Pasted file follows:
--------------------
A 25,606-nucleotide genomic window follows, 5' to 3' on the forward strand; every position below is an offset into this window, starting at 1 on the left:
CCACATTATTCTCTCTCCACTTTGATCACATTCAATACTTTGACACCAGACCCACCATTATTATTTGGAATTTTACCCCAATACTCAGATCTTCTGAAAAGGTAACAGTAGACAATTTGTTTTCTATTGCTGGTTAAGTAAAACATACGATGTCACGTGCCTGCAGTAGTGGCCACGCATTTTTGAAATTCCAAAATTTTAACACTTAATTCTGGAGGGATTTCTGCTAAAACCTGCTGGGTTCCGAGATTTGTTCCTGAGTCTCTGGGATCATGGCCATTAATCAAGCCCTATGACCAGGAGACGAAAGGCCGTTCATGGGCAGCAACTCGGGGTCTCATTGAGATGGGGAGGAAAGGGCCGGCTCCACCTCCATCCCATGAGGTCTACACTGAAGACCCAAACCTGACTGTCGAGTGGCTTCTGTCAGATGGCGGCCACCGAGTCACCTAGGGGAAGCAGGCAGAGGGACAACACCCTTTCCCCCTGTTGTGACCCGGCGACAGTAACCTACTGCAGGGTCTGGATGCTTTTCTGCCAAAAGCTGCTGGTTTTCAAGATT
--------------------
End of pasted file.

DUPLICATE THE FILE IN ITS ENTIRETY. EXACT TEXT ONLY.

A 25,606-nucleotide genomic window follows, 5' to 3' on the forward strand; every position below is an offset into this window, starting at 1 on the left:
CCACATTATTCTCTCTCCACTTTGATCACATTCAATACTTTGACACCAGACCCACCATTATTATTTGGAATTTTACCCCAATACTCAGATCTTCTGAAAAGGTAACAGTAGACAATTTGTTTTCTATTGCTGGTTAAGTAAAACATACGATGTCACGTGCCTGCAGTAGTGGCCACGCATTTTTGAAATTCCAAAATTTTAACACTTAATTCTGGAGGGATTTCTGCTAAAACCTGCTGGGTTCCGAGATTTGTTCCTGAGTCTCTGGGATCATGGCCATTAATCAAGCCCTATGACCAGGAGACGAAAGGCCGTTCATGGGCAGCAACTCGGGGTCTCATTGAGATGGGGAGGAAAGGGCCGGCTCCACCTCCATCCCATGAGGTCTACACTGAAGACCCAAACCTGACTGTCGAGTGGCTTCTGTCAGATGGCGGCCACCGAGTCACCTAGGGGAAGCAGGCAGAGGGACAACACCCTTTCCCCCTGTTGTGACCCGGCGACAGTAACCTACTGCAGGGTCTGGATGCTTTTCTGCCAAAAGCTGCTGGTTTTCAAGATT